I have 15 amp outlets on hand but no more 20's.


Read the code, it doesn't say that.

It's not against code if you have more than one receptacle on the circuit and you treat the circuit as a 15A circuit, not 20A.
Once again, I'd use a 15 to prevent overload if you are adding a light now as well.

Edit: are the existing receptacles on that circuit 20a? If so stay with 20a then.


Posted Via AR15.Com Mobile
Link Posted: 2/17/2012 5:55:20 AM EDT
[Last Edit: 2/17/2012 5:57:06 AM EDT by PKT1106]
I am currently in the middle of rewiring my house from the old ungrounded knob & tube type system. I am using 20A breakers with 12/2 cable and 15A outlets. This meets NEC code and my local codes. You will have to check to see if your local inspector will accept it, if you have to submit to an inspector. Some rural areas don't have inspectors, so you just have to do it per NEC. The only thing is you can't cut into a wire to splice, you have to do it with an outlet or in a separate junction box with wirenuts.
Link Posted: 2/17/2012 5:56:17 AM EDT
Originally Posted By Dublin1997:
Did you use boxes to meet your "box fill" requirements? If you did, you shouldn't have any problem tying the grounds together and then running a pigtail to the receptacle and use a wire nut to hold it all together.


No, I think I'll have to buy a new outlet box but the switch box should be fine.

I'll just buy another box.

Thanks for all the help guys.

I made a mistake when buying the boxes and not remembering this is all 12 gauge wire.
Link Posted: 2/17/2012 6:07:44 AM EDT
[Last Edit: 2/17/2012 6:12:19 AM EDT by RDak]
Originally Posted By Disintegr8or:
Originally Posted By RDak:
Originally Posted By Disintegr8or:
Originally Posted By N8088HD:
Code and safety wise a 20.


I'd be OK with using a 15 amp receptacle, especially not knowing how many existing receptacles/switches are on the existing circuit.
That would be a good way to keep somebody from plugging in a 20A appliance into an already taxed circuit.



I hear you but if code says I gotta have a 20 amp, I'll just go buy one.

I have 15 amp outlets on hand but no more 20's.


Read the code, it doesn't say that.

It's not against code if you have more than one receptacle on the circuit and you treat the circuit as a 15A circuit, not 20A.
Once again, I'd use a 15 to prevent overload if you are adding a light now as well.



Posted Via AR15.Com Mobile


Down the line I have a 20 amp outlet, it runs a small freezer that takes about 3 amps.

When I put that line in about 25 years ago, I used a 20 amp outlet. (I just went and looked to make sure and it is 20 amp.)

Does that change things?

Link Posted: 2/17/2012 6:15:26 AM EDT
[Last Edit: 2/17/2012 6:16:10 AM EDT by RDak]
Originally Posted By PKT1106:
I am currently in the middle of rewiring my house from the old ungrounded knob & tube type system. I am using 20A breakers with 12/2 cable and 15A outlets. This meets NEC code and my local codes. You will have to check to see if your local inspector will accept it, if you have to submit to an inspector. Some rural areas don't have inspectors, so you just have to do it per NEC. The only thing is you can't cut into a wire to splice, you have to do it with an outlet or in a separate junction box with wirenuts.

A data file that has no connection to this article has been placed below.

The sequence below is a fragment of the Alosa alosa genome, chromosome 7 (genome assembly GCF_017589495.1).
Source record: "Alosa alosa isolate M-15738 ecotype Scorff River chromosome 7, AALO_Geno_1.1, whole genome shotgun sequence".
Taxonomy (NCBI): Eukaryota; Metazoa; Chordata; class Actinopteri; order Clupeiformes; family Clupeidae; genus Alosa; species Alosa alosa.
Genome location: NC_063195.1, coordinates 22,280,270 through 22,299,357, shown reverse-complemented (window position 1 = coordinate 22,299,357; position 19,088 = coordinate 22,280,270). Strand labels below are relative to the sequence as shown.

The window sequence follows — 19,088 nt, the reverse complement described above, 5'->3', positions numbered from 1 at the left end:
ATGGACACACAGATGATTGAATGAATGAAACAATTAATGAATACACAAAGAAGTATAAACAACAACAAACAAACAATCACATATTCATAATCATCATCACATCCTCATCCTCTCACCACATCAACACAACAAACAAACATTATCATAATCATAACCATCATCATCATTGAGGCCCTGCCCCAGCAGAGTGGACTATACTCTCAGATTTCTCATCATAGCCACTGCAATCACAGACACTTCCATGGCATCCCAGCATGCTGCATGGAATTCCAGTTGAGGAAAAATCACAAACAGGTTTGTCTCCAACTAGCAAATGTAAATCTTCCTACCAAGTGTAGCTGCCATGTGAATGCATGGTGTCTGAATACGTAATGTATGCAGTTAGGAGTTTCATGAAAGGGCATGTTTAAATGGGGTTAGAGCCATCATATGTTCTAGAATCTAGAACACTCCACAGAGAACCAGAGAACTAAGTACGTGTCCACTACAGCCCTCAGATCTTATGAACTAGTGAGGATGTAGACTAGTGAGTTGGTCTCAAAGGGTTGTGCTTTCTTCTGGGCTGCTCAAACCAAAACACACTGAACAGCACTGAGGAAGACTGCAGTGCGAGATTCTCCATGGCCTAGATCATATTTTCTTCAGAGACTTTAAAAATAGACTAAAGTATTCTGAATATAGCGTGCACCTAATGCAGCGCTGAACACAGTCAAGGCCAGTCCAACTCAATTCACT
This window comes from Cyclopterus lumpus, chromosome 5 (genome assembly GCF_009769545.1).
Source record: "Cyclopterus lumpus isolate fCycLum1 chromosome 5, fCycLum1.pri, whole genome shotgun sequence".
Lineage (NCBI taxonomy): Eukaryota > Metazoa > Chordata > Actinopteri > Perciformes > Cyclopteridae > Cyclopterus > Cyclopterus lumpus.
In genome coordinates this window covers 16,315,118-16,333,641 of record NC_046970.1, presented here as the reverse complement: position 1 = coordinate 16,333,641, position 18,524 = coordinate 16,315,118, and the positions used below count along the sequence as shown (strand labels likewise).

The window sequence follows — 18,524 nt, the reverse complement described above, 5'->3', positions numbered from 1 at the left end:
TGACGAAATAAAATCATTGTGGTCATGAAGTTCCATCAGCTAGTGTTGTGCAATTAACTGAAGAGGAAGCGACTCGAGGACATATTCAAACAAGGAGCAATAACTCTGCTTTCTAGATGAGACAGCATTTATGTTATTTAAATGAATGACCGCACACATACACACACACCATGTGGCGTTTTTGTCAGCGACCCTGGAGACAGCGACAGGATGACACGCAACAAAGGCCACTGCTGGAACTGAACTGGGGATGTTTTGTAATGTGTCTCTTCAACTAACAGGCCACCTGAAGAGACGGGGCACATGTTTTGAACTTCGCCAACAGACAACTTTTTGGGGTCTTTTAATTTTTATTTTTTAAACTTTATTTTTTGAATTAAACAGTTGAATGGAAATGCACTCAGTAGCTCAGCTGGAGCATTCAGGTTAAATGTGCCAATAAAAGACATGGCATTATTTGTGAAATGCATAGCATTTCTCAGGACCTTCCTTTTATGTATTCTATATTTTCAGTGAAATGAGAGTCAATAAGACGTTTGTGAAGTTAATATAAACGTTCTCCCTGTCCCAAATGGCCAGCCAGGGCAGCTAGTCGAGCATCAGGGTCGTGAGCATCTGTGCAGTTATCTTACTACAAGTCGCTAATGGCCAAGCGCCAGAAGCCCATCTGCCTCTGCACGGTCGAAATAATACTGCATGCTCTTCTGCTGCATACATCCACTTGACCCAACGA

Thanks.

I did have to use a junction box for the splice and wire nutted everything together in that box.

The circuit and new lines all work ok, I'm mainly concerned about putting the 15amp outlet in a 20 amp line where the other outlet is using a 20 amp outlet.

I'm not sure about this one.

I should have mentioned before that the other existing outlet has a 20 amp outlet in it.
Link Posted: 2/17/2012 6:17:20 AM EDT
Originally Posted By Disintegr8or:
Originally Posted By RDak:
Originally Posted By Disintegr8or:
Originally Posted By N8088HD:
Code and safety wise a 20.


I'd be OK with using a 15 amp receptacle, especially not knowing how many existing receptacles/switches are on the existing circuit.
That would be a good way to keep somebody from plugging in a 20A appliance into an already taxed circuit.



I hear you but if code says I gotta have a 20 amp, I'll just go buy one.

I have 15 amp outlets on hand but no more 20's.


Read the code, it doesn't say that.

It's not against code if you have more than one receptacle on the circuit and you treat the circuit as a 15A circuit, not 20A.
Once again, I'd use a 15 to prevent overload if you are adding a light now as well.

Edit: are the existing receptacles on that circuit 20a? If so stay with 20a then.
Posted Via AR15.Com Mobile


Thank you.

That is a major point I forgot to make.

Thanks again!!
Link Posted: 2/17/2012 6:30:44 AM EDT
Originally Posted By ARMALITE-FAN:

OK I think your saying you twisted nuetral and hot at the plug with a pigtail going to the plug.The ground was wrapped around the green screw with no pigtail. You could have went in one side of the plug and out the other to the swith. No pig tails needed. Should work fine though


Thanks!!
Link Posted: 2/17/2012 6:45:53 AM EDT
Originally Posted By RDak:
Originally Posted By Disintegr8or:
Originally Posted By RDak:
Originally Posted By Disintegr8or:
Originally Posted By N8088HD:
Code and safety wise a 20.


I'd be OK with using a 15 amp receptacle, especially not knowing how many existing receptacles/switches are on the existing circuit.
That would be a good way to keep somebody from plugging in a 20A appliance into an already taxed circuit.



I hear you but if code says I gotta have a 20 amp, I'll just go buy one.

I have 15 amp outlets on hand but no more 20's.



Read the code, it doesn't say that.

It's not against code if you have more than one receptacle on the circuit and you treat the circuit as a 15A circuit, not 20A.
Once again, I'd use a 15 to prevent overload if you are adding a light now as well.

Edit: are the existing receptacles on that circuit 20a? If so stay with 20a then.
Posted Via AR15.Com Mobile


Thank you.

That is a major point I forgot to make.

Thanks again!!


Percfect. Sounds like you have it together up there.

Link Posted: 2/17/2012 7:17:30 AM EDT
Thanks everyone, I think I got it now.

Never fully realized you can treat a 12 gauge as a 15 amp line if you just install 15 amp outlets.

Learn something everyday.

Thanks again.
Top Top